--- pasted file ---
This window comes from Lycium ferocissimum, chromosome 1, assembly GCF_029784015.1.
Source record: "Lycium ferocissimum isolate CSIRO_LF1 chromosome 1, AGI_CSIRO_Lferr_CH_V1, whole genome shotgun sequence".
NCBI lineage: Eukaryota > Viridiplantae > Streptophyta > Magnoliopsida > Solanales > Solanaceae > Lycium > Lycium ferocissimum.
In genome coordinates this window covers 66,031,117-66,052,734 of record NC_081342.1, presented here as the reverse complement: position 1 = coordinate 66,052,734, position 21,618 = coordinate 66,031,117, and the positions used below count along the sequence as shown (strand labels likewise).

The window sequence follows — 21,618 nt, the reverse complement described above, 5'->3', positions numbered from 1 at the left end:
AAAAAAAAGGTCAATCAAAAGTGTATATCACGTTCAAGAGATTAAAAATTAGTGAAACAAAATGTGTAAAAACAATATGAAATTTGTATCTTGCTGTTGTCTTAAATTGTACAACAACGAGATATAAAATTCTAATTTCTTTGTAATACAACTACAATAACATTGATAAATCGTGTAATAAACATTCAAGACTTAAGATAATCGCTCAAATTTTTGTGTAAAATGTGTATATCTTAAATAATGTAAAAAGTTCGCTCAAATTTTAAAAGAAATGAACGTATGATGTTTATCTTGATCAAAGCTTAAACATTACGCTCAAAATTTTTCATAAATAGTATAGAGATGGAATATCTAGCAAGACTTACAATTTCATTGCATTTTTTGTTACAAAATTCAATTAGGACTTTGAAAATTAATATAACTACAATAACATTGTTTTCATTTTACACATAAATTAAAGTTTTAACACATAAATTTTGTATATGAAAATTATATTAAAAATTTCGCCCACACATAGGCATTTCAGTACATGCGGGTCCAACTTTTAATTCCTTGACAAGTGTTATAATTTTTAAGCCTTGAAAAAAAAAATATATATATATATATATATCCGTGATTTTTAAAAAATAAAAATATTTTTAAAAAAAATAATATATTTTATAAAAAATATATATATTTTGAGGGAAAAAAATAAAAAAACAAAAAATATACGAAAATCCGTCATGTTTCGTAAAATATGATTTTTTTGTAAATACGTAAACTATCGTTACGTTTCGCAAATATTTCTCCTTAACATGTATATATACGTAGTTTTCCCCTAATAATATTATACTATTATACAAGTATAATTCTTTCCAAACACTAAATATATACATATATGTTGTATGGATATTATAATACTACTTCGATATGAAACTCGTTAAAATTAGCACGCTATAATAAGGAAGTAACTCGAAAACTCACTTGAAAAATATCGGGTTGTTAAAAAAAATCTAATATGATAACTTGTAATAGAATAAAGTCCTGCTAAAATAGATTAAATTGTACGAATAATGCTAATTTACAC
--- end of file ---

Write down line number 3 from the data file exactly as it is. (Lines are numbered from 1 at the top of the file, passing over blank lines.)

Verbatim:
NCBI lineage: Eukaryota > Viridiplantae > Streptophyta > Magnoliopsida > Solanales > Solanaceae > Lycium > Lycium ferocissimum.